Monday, 05 April 2021 00:00

Sever’s disease is one of the most common causes of heel pain in growing children. This condition occurs when the growth plate in the heel (calcaneus) becomes inflamed. This results in heel pain and most commonly affects adolescents during growth spurts between the ages of 8 and 14. Common signs of Sever's disease include heel pain during exercise, pain that is worse after exercise, limping, and a tendency to walk on their tiptoe. Contributing factors may include height and weight, as well as how often physical activity is endured or intensified. This condition usually eases over time, but a podiatrist can help ease and manage the pain. Common treatments for Sever’s disease include limiting the amount of time a sport/activity is played, rest, orthotics, ice, and medication for pain and inflammation. If your child is complaining of heel pain that may be a result of Sever’s disease, it is suggested that they are under the care of a podiatrist.

Sever's disease often occurs in children and teens. If your child is experiencing foot or ankle pain, see Ahmad Elsamad, DPM from The Institute of Foot & Ankle Reconstructive Surgery . Our doctor can treat your child’s foot and ankle needs.

Sever’s Disease

Sever’s disease is also known as calcaneal apophysitis, which is a medical condition that causes heel pain I none or both feet. The disease is known to affect children between the ages of 8 and 14.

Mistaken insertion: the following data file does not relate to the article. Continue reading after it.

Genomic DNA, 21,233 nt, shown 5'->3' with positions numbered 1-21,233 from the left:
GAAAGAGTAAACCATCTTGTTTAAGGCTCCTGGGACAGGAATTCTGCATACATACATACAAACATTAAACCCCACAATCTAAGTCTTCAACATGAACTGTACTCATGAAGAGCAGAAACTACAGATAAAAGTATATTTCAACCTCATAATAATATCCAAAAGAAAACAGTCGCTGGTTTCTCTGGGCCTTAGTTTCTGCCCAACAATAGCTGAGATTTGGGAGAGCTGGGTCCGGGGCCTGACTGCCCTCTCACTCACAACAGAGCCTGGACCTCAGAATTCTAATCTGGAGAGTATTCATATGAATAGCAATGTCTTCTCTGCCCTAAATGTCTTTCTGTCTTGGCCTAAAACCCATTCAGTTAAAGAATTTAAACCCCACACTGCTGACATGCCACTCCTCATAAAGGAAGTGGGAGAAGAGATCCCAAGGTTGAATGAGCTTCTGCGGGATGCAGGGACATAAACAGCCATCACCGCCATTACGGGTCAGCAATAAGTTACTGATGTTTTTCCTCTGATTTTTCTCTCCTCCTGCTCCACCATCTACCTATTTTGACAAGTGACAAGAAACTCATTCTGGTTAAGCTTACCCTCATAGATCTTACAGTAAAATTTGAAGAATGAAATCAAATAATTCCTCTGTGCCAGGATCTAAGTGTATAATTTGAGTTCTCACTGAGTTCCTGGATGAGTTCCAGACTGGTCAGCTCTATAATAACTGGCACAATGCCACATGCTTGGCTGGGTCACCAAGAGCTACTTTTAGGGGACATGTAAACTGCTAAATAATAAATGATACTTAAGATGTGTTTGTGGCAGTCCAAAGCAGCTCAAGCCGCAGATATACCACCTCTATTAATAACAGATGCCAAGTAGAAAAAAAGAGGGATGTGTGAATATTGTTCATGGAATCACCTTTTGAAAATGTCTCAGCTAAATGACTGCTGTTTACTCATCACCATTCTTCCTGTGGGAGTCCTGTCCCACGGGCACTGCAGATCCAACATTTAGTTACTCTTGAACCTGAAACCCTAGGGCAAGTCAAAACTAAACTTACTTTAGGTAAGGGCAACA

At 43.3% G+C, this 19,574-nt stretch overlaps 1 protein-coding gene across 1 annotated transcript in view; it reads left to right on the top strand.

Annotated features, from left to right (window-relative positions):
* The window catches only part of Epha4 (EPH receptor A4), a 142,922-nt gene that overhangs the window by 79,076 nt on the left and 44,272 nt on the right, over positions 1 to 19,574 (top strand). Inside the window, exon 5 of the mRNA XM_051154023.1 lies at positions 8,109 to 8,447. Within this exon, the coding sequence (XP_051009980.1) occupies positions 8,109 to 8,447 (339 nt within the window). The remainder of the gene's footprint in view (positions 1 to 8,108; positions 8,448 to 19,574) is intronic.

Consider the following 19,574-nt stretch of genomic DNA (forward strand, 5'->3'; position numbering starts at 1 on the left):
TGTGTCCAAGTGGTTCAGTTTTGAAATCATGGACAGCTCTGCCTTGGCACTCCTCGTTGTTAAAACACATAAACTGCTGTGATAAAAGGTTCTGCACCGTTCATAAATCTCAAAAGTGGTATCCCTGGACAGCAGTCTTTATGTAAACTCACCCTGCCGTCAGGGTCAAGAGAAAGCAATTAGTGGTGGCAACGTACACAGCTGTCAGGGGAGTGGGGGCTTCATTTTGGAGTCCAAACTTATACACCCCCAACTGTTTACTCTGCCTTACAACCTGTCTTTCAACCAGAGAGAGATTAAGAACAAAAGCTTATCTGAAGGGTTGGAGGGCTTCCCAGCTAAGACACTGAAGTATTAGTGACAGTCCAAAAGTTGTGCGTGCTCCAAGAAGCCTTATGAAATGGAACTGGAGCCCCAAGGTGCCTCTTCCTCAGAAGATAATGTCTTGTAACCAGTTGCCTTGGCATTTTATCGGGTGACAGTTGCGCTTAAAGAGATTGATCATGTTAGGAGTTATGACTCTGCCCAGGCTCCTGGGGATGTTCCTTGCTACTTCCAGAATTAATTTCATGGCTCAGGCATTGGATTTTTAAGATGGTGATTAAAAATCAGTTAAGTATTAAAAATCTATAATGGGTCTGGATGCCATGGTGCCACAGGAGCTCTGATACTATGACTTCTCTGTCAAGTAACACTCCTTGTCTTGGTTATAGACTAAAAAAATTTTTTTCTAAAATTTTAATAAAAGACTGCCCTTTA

Sever’s disease occurs when part of the child’s heel known as the growth plate (calcaneal epiphysis) is attached to the Achilles tendon. This area can suffer injury when the muscles and tendons of the growing foot do not keep pace with bone growth. Therefore, the constant pain which one experiences at the back of the heel will make the child unable to put any weight on the heel. The child is then forced to walk on their toes.

Symptoms

Acute pain – Pain associated with Sever’s disease is usually felt in the heel when the child engages in physical activity such as walking, jumping and or running.

Highly active – Children who are very active are among the most susceptible in experiencing Sever’s disease, because of the stress and tension placed on their feet.

If you have any questions, please feel free to contact our offices located in Merrillville, East Chicago, and Munster, IN, and Chicago, IL . We offer the newest diagnostic and treatment technologies for all your foot and ankle injuries.

Read more about Sever's Disease
Monday, 29 March 2021 00:00